Updated Thursday 9:30 am:
A good lesson in peddling rumors. Hall writes again to say that Bill Keller was indeed in her office yesterday, but they were discussing Sifton’s new position as restaurant critic, not giving her a new job. Sounds like it’s safe to say that what I heard ain’t happening, and that the search for a new culture editor is on.
There may be some weird game of musical chairs going on in the back section over at the New York Times.
We hear it’s Trish Hall, former food writer and now dining editor (photo by Earl Wilson/NYT), who will replace Sam Sifton as the culture editor at the New York Times. Sifton is moving out of the coveted cultural position into the much more fun job of being the restaurant critic. (Replacing the talented Frank Bruni.)
(Updated Thursday 7:45 am:) But a spokeswoman for the Times said Thursday no one had yet been chosen. "We haven’t picked a next culture editor. We’ve just begun the search," said Catherine Mathis. And Hall has emailed me to say all she knows is chief editor Bill Keller is looking for a replacement. So, perhaps it isn’t Hall, or isn’t her yet.
Whoever it is will have some rebuilding to do.
That’s because the past week has not been fun in the culture section of the Times. Both Sifton and television critic Alessandra Stanley have been subject to a public flaying the likes of which has not been seen for some time.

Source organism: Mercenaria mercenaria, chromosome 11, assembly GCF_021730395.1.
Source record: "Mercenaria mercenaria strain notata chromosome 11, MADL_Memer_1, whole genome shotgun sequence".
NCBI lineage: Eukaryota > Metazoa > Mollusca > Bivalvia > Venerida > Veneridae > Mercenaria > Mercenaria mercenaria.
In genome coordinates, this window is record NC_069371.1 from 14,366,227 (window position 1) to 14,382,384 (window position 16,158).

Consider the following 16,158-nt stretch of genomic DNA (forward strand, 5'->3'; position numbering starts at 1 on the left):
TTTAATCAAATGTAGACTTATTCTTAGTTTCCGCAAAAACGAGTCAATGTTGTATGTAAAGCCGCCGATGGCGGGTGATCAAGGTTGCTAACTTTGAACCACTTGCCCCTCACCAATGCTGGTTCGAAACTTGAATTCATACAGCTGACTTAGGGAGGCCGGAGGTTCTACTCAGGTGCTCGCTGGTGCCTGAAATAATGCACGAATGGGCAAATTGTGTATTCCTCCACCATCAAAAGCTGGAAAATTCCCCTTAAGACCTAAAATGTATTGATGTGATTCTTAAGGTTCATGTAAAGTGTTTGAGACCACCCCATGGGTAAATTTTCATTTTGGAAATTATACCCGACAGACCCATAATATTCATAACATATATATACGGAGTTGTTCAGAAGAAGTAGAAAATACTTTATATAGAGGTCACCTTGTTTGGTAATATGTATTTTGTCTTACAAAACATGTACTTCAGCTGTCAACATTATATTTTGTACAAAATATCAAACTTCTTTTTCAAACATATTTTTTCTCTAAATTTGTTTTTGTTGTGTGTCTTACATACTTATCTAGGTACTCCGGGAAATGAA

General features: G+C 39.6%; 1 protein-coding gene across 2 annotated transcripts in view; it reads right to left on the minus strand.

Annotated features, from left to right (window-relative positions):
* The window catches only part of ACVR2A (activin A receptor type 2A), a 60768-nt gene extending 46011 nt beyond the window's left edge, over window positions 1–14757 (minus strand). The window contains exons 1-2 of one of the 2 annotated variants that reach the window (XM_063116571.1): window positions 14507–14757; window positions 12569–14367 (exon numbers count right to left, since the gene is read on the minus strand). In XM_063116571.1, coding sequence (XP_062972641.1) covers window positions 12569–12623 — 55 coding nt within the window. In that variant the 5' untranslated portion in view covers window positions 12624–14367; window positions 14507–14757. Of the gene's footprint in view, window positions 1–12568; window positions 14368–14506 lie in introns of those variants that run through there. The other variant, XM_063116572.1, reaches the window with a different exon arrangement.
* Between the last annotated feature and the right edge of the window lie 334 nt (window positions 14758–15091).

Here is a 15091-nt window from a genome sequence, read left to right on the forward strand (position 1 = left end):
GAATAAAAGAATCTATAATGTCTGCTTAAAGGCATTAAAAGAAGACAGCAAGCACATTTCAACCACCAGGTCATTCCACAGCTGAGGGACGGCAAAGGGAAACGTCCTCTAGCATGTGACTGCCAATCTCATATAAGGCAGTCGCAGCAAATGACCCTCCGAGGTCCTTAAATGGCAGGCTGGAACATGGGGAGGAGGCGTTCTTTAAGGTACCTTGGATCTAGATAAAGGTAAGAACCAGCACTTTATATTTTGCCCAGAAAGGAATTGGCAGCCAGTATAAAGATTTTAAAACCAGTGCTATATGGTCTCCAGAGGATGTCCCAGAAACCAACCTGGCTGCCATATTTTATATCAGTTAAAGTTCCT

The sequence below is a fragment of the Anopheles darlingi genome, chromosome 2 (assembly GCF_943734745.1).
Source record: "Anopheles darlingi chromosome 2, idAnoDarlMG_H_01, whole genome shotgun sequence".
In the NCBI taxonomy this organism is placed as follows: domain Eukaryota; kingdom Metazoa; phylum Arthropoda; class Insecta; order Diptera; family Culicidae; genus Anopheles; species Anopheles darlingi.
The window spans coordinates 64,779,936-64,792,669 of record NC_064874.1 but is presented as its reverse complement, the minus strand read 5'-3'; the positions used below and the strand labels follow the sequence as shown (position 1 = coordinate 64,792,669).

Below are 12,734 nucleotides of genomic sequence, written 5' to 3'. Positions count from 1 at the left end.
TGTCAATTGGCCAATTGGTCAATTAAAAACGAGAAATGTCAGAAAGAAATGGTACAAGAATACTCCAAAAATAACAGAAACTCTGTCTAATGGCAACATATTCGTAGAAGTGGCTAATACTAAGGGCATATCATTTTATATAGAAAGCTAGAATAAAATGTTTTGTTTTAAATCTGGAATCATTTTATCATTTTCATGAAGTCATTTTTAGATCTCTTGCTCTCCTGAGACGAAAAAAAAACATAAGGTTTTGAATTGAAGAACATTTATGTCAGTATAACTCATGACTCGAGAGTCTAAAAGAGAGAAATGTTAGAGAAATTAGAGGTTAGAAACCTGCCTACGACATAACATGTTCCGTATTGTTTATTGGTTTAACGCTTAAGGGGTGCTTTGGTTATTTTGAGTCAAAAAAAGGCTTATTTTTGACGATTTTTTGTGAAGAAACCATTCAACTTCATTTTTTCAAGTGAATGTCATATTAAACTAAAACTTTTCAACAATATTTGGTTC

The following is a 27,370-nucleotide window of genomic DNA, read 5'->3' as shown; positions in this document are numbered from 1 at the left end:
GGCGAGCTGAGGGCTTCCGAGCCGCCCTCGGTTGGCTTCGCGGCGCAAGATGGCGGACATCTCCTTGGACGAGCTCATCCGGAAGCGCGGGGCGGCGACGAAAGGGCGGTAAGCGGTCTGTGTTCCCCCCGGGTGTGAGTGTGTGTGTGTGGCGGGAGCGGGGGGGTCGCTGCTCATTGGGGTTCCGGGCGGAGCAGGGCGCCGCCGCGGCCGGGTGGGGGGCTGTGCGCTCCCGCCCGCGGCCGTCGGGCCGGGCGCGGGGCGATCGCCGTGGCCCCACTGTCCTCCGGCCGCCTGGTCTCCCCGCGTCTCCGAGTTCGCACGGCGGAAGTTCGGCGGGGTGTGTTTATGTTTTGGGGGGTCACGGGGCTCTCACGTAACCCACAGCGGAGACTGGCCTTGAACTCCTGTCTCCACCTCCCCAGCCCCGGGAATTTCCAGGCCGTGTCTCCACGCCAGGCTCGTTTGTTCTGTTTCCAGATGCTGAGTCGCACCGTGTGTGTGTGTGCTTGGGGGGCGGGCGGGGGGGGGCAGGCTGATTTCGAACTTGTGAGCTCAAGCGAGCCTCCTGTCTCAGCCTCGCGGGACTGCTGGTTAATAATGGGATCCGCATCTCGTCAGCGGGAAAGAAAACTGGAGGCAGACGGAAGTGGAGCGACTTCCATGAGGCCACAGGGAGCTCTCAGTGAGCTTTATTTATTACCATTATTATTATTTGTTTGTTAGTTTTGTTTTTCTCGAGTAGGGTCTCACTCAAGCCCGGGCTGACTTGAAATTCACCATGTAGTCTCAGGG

Public editor Clark Hoyt, no less, took Stanley to task for seven (eight, but seven on her account – because at the Times, they do tot this stuff up) errors in her tribute to Walter Cronkite, published just after the legendary newsman died.
“The newspaper had wrong dates for historic events; gave incorrect information about Cronkite’s work, his colleagues and his program’s ratings; misstated the name of a news agency, and misspelled the name of a satellite,” wrote Hoyt.
“The Cronkite episode suggests that a newsroom geared toward deadlines needs to find a much better way to deal with articles written with no certain publication date.”
Sifton called the lapse “a disaster, the equivalent of a car crash.” Stanley , a close friend of managing editor Jill Abramson, was contrite: “There are no excuses,” she said.
Actually, it’s just damn embarrassing. (And Stanley writing that Cronkite stormed the beaches on D-Day, then saying “I didn’t reread it carefully enough to see people would think he was on the sands of Omaha Beach,” sounds a lot like an excuse.)
Plenty of journalists on sites like Jim Romenesko’s have been asking why an error-prone critic, however brilliant, has been able to keep her job.
The new editor gets to inherit all this and more.
Hall currently oversees three weekly sections: Dining In/Dining Out, House & Home, and Real Estate.
On the paper’s site it says she is “a former editor of the Real Estate, Sunday Business, Living (the precursor to Dining) and Escapes sections, and was for several years a food writer for the paper. Previously, she wrote for many magazines and newspapers about food, real estate, design and travel as a freelancer, edited for Martha Stewart Living, and was a reporter and editor for The Wall Street Journal.”
Who ultimately gets the job of culture editor will matter a great deal to those who cherish the Times’ commitment to film criticism and intelligent reviews of all culture, both popular and snooty.
But as far reporting on the world of entertainment, that has increasingly moved into a "media pod" led by editor Bruce Headlam.
So take your complaints over box office coverage to him.